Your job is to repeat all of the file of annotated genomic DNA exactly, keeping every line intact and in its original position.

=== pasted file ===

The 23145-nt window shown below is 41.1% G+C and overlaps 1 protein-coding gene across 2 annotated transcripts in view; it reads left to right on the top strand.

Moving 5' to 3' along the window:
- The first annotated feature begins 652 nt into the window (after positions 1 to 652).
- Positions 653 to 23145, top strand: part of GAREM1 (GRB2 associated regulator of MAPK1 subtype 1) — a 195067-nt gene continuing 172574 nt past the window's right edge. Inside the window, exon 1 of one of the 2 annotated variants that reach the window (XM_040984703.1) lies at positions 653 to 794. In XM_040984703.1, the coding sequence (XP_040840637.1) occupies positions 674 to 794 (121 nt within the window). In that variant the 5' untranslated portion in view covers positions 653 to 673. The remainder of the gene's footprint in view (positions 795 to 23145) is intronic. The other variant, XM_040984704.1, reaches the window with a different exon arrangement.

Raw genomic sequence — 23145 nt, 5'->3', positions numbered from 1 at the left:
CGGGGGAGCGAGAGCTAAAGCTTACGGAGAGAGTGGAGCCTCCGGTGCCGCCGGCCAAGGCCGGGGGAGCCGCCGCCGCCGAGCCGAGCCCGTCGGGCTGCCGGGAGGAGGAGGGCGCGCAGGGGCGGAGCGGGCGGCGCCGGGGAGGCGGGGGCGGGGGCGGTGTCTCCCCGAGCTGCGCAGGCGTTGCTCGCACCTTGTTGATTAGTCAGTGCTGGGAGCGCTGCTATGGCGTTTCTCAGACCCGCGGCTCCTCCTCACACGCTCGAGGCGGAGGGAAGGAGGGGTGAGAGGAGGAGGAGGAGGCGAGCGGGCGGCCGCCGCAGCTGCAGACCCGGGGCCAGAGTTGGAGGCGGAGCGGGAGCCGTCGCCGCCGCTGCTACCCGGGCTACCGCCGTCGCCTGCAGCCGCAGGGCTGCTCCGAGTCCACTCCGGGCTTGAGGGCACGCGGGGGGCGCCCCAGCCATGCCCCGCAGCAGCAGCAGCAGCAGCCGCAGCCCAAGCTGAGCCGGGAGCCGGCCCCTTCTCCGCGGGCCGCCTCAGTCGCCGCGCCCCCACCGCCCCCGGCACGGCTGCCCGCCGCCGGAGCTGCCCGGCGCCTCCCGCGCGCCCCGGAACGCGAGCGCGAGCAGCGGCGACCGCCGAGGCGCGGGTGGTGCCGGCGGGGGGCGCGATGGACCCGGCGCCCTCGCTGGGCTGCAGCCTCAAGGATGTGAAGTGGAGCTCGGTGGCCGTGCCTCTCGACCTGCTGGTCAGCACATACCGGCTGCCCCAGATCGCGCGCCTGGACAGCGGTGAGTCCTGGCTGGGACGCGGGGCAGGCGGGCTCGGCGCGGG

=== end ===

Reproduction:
The 23145-nt window shown below is 41.1% G+C and overlaps 1 protein-coding gene across 2 annotated transcripts in view; it reads left to right on the top strand.

Moving 5' to 3' along the window:
- The first annotated feature begins 652 nt into the window (after positions 1 to 652).
- Positions 653 to 23145, top strand: part of GAREM1 (GRB2 associated regulator of MAPK1 subtype 1) — a 195067-nt gene continuing 172574 nt past the window's right edge. Inside the window, exon 1 of one of the 2 annotated variants that reach the window (XM_040984703.1) lies at positions 653 to 794. In XM_040984703.1, the coding sequence (XP_040840637.1) occupies positions 674 to 794 (121 nt within the window). In that variant the 5' untranslated portion in view covers positions 653 to 673. The remainder of the gene's footprint in view (positions 795 to 23145) is intronic. The other variant, XM_040984704.1, reaches the window with a different exon arrangement.

Raw genomic sequence — 23145 nt, 5'->3', positions numbered from 1 at the left:
CGGGGGAGCGAGAGCTAAAGCTTACGGAGAGAGTGGAGCCTCCGGTGCCGCCGGCCAAGGCCGGGGGAGCCGCCGCCGCCGAGCCGAGCCCGTCGGGCTGCCGGGAGGAGGAGGGCGCGCAGGGGCGGAGCGGGCGGCGCCGGGGAGGCGGGGGCGGGGGCGGTGTCTCCCCGAGCTGCGCAGGCGTTGCTCGCACCTTGTTGATTAGTCAGTGCTGGGAGCGCTGCTATGGCGTTTCTCAGACCCGCGGCTCCTCCTCACACGCTCGAGGCGGAGGGAAGGAGGGGTGAGAGGAGGAGGAGGAGGCGAGCGGGCGGCCGCCGCAGCTGCAGACCCGGGGCCAGAGTTGGAGGCGGAGCGGGAGCCGTCGCCGCCGCTGCTACCCGGGCTACCGCCGTCGCCTGCAGCCGCAGGGCTGCTCCGAGTCCACTCCGGGCTTGAGGGCACGCGGGGGGCGCCCCAGCCATGCCCCGCAGCAGCAGCAGCAGCAGCCGCAGCCCAAGCTGAGCCGGGAGCCGGCCCCTTCTCCGCGGGCCGCCTCAGTCGCCGCGCCCCCACCGCCCCCGGCACGGCTGCCCGCCGCCGGAGCTGCCCGGCGCCTCCCGCGCGCCCCGGAACGCGAGCGCGAGCAGCGGCGACCGCCGAGGCGCGGGTGGTGCCGGCGGGGGGCGCGATGGACCCGGCGCCCTCGCTGGGCTGCAGCCTCAAGGATGTGAAGTGGAGCTCGGTGGCCGTGCCTCTCGACCTGCTGGTCAGCACATACCGGCTGCCCCAGATCGCGCGCCTGGACAGCGGTGAGTCCTGGCTGGGACGCGGGGCAGGCGGGCTCGGCGCGGG